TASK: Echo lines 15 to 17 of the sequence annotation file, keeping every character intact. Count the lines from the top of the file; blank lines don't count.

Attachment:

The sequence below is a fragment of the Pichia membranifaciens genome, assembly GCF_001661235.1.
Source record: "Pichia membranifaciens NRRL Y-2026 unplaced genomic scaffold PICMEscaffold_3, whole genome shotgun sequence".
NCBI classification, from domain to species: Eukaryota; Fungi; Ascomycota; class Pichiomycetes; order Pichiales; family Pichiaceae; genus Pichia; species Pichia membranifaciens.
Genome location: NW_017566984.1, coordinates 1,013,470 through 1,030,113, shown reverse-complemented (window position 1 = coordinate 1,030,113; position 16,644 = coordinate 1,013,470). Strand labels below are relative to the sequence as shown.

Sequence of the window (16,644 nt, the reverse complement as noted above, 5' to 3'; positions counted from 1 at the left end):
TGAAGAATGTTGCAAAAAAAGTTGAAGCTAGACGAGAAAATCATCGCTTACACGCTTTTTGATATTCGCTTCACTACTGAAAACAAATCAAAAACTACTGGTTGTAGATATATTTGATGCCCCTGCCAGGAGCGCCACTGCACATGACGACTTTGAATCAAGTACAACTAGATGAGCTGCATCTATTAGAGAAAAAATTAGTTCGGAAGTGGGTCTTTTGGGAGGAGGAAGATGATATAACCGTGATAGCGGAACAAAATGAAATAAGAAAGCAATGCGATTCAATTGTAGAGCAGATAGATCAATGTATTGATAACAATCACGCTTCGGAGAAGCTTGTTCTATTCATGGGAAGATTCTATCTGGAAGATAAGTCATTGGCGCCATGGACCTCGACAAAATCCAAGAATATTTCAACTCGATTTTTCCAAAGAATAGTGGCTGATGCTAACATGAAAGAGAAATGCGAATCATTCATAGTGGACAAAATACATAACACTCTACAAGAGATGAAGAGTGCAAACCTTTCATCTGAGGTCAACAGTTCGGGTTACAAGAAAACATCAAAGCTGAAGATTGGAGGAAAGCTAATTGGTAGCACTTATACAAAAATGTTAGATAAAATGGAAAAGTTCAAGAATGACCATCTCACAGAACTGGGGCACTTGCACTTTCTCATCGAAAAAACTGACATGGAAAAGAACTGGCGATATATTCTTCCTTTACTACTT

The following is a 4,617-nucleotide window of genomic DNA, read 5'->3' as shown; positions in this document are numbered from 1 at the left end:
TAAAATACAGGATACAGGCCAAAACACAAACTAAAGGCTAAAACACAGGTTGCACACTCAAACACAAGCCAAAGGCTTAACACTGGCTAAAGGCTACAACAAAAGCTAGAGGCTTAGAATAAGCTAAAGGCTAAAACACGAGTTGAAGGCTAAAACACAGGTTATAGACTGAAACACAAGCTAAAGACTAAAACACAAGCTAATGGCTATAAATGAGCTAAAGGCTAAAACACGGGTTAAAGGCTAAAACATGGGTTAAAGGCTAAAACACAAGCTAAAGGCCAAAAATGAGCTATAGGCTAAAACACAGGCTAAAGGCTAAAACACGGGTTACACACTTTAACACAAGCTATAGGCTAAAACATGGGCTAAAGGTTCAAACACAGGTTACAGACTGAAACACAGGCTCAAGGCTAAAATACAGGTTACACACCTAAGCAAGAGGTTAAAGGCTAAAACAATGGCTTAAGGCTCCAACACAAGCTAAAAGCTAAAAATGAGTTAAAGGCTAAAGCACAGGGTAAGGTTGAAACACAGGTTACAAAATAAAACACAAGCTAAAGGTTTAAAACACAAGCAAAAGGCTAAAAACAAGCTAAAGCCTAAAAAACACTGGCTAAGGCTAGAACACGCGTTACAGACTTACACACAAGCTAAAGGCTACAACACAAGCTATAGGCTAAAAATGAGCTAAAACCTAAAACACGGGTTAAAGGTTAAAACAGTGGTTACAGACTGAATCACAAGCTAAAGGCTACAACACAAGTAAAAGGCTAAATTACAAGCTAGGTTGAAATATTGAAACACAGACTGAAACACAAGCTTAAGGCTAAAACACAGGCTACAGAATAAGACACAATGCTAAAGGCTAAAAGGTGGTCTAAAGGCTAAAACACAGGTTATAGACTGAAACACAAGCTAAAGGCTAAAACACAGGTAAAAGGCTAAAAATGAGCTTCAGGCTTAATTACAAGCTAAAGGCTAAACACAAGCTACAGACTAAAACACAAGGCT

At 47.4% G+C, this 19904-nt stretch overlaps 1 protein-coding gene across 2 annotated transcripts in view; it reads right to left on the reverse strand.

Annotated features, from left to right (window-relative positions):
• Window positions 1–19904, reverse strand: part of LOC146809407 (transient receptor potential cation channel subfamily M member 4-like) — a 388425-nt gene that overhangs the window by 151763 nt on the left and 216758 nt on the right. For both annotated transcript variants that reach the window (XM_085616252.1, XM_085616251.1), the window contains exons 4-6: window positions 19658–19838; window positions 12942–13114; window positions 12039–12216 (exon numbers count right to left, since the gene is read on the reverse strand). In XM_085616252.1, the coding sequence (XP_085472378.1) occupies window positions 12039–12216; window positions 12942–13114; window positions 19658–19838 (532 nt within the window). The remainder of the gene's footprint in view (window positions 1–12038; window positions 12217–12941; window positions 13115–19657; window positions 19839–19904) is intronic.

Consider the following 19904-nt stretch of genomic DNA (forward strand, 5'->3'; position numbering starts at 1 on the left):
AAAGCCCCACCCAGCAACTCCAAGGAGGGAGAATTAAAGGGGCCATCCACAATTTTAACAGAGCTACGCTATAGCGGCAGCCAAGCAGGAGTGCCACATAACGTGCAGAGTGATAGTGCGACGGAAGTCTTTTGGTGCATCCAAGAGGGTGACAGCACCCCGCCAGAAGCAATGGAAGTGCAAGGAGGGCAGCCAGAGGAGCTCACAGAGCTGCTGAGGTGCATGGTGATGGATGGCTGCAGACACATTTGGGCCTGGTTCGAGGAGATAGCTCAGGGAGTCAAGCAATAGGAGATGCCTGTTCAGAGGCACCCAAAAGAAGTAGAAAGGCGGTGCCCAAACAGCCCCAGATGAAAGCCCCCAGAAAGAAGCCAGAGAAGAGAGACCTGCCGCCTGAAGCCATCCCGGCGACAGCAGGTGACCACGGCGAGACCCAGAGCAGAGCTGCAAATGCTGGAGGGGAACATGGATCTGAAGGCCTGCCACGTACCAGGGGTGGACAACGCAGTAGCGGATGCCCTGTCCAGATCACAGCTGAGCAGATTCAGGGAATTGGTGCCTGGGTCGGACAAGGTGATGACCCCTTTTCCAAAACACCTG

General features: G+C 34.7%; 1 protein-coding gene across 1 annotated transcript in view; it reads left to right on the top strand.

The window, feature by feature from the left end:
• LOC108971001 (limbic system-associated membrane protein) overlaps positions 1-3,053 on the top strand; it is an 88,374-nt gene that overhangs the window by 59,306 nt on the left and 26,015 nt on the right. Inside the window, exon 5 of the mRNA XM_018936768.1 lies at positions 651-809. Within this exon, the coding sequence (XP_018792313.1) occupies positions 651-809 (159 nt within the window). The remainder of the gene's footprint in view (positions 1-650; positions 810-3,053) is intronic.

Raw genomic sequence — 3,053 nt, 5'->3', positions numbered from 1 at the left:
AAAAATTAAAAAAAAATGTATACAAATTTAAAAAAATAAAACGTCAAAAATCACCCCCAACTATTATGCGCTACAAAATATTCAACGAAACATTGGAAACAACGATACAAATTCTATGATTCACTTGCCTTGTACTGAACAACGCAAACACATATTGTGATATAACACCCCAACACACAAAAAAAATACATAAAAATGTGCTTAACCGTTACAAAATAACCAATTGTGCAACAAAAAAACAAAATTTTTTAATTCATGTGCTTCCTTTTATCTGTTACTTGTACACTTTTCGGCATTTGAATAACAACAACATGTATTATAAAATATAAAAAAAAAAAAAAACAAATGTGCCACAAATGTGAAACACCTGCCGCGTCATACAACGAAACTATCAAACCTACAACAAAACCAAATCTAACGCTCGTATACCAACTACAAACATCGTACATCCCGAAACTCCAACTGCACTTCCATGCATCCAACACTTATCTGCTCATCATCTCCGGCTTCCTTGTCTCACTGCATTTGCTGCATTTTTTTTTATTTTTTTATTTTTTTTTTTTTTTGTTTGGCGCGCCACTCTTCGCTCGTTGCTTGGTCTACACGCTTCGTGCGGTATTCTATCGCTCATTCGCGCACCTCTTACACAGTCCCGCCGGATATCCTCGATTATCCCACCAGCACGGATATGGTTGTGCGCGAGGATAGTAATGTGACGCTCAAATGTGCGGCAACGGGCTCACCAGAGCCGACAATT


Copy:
The window, feature by feature from the left end:
• LOC108971001 (limbic system-associated membrane protein) overlaps positions 1-3,053 on the top strand; it is an 88,374-nt gene that overhangs the window by 59,306 nt on the left and 26,015 nt on the right. Inside the window, exon 5 of the mRNA XM_018936768.1 lies at positions 651-809. Within this exon, the coding sequence (XP_018792313.1) occupies positions 651-809 (159 nt within the window). The remainder of the gene's footprint in view (positions 1-650; positions 810-3,053) is intronic.

Raw genomic sequence — 3,053 nt, 5'->3', positions numbered from 1 at the left: